Postmodern Monetary Theory

Supporters of the Green New Deal and related forms of profligate social spending have almost uniformly adopted a stance of dismissiveness when pressed about the multi-trillion-dollar price tags of their proposals. Unable to offer a convincing answer rooted in the traditional public-finance concerns of tax revenue and budgeting, they have instead embraced a concept known as Modern Monetary Theory (MMT) as a sort of hand-waving exercise to make the price tag go away.

The basic concept of MMT holds that government can advantageously use its position as the sole issuer of legal tender to expand public expenditure far beyond what its revenue stream would support. By essentially exploiting a monopolist position over currency creation, the MMTers hold, government can maintain what my colleague Pete Earle describes as a “closed loop” of credit issuance for government spending. In this way, money can be created by the state to pay for almost anything the MMTers desire because all debts are payable in the same U.S. currency, though they offer the passing caveat that the monetary expansion at the heart of the scheme can be theoretically reabsorbed at a later date through taxation.

The ability to exploit this posited monetary monopoly presumes an idealized political system in which credit issuance and taxation seamlessly operate as mechanical levers under expert guidance, not the political system we actually have, in which the same tools are highly susceptible to intruding interest groups. Even though MMTers have convinced themselves that the tax lever will provide a conceptual safeguard against the drift toward hyperinflation, the practical intrusions of politics would likely render it impotent.

The Strange Marketing of Fringe Economics

A dissection of the conceptual problems of MMT is not however my primary purpose here. At its core, MMT is anything but modern despite what its moniker claims and could be more accurately described as a naïve and simplistic rehashing of superseded doctrines from almost a century ago. Contrary to the insinuations of MMT’s many hashtag proselytizers, economists from across the political spectrum have given serious consideration to the merits of their arguments — and found them wanting.

By every conceivable measure, MMT is an extreme heterodox theory that falls well outside of the mainstream. Its advocates therefore carry the burden of making their case in a clear and accessible form and in suitable venues to a skeptical economics profession.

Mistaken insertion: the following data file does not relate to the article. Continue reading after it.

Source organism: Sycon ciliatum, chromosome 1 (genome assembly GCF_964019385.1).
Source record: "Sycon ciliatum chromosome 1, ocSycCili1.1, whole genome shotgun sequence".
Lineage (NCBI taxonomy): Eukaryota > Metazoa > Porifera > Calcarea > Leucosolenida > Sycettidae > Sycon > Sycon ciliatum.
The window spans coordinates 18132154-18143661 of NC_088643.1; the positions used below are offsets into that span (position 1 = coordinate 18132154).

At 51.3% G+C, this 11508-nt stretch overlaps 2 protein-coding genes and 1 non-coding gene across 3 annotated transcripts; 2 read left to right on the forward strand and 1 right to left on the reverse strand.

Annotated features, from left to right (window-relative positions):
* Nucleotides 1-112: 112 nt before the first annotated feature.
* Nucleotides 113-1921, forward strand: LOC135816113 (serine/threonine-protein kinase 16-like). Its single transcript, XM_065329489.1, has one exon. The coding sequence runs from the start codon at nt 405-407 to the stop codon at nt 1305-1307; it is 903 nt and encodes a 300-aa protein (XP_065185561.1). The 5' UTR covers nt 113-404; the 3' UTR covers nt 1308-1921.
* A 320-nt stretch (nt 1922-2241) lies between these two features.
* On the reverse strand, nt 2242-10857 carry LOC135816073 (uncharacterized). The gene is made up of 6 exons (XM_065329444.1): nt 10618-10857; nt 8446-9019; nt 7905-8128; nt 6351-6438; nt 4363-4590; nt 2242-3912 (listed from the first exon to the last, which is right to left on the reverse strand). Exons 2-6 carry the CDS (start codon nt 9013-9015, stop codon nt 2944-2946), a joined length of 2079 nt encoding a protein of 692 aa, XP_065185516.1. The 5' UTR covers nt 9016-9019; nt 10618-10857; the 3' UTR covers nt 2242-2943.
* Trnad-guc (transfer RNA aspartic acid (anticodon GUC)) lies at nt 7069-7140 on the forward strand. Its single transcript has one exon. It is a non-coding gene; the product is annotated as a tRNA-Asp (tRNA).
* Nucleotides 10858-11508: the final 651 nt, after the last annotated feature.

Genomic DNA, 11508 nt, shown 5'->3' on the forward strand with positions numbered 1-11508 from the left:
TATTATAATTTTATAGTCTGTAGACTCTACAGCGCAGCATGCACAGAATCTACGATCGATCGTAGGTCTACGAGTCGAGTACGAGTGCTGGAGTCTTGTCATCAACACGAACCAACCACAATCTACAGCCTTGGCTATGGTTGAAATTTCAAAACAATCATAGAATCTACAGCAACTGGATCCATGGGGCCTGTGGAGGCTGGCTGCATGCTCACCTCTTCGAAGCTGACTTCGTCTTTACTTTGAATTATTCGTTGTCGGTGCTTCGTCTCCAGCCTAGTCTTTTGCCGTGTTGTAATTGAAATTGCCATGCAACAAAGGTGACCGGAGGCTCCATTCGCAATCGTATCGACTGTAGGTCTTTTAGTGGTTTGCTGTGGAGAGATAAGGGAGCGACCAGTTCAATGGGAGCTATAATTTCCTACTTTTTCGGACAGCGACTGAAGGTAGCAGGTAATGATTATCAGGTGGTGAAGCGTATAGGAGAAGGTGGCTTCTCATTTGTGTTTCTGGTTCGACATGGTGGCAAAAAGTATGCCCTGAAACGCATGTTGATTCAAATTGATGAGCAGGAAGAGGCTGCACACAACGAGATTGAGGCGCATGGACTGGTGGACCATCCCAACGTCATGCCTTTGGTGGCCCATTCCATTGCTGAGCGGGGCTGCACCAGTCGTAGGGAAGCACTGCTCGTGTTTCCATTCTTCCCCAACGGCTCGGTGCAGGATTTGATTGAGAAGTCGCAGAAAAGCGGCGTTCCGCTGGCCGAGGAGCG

What one often finds in practice however is the exact opposite. Instead of making their arguments in an accessible manner aimed at converting their skeptics, MMT supporters display an unusual habit of presenting their idea as if it were a matter of settled and obvious economic truth. To them, the unconverted skeptics are the real outsiders, missing an obvious solution to the financial phantoms they believe to be created by adherence to budgetary conservatism.

A recent, widely circulated Twitter thread started by MMT theorist Stephanie Kelton exemplifies the problem. When asked if we can afford the Green New Deal, Kelton replies simply, “Yes. The federal government can afford to buy whatever is for sale in its own currency.” While conceding that “inflation is the limit” to this novel approach, she retreats from specifics beyond simply asserting the theory’s reliance upon the aforementioned use of taxation to reabsorb enough of the monetary expansion used to finance the spending spree before high inflation sets in. Where that inflation occurs and whether the government can even successfully pinpoint it are at best peripheral concerns. The typical MMT advocate thus proceeds by declamation of the theory as they want it to operate rather than by demonstrating its actual viability in practice.

Most efforts to convince skeptics of MMT take on a similar form of declaiming its alleged truths rather than presenting a carefully argued and coherent case for the position, let alone mustering empirical evidence in its favor. To many MMTers, these doubters (which, at the present, include the overwhelming majority of the economics profession) could not possibly have identified a fault in the simplistic or politically untenable propositions of MMT that are visible from the surface. Rather, they simply don’t understand what MMT is really about, or they haven’t taken the time to wade through decades of obscure MMT theorizing as presented by its advocates in low-quality heterodox journals or even self-published internet manifestos. If you do not #LearnMMT and then agree with all it has to offer, the fault is entirely your own.

In the case of the Green New Deal, this strange sense of confidence in MMT has morphed into an almost-comical hubris. Consider how the revised FAQ for this multi-trillion-dollar spending extravaganza addresses the question of its own finance: “As the post-2008 consensus among serious economists and financiers affirms,” we are told, the Green New Deal “does not require ‘new taxes’ unless inflation emerges.”

The referenced “consensus among serious economists,” of course, is a rhetorical appeal to legitimize MMT. It effectively seeks to repurpose the widespread economic belief that dramatic increase in spending without taxation will invite inflationary pressures into an exploitable limit, short of which MMT can be deployed to finance extravagance from the public treasury. This latter twist is neither a consensus position among economists nor a serious solution to the constraints scarcity imposes on public finance.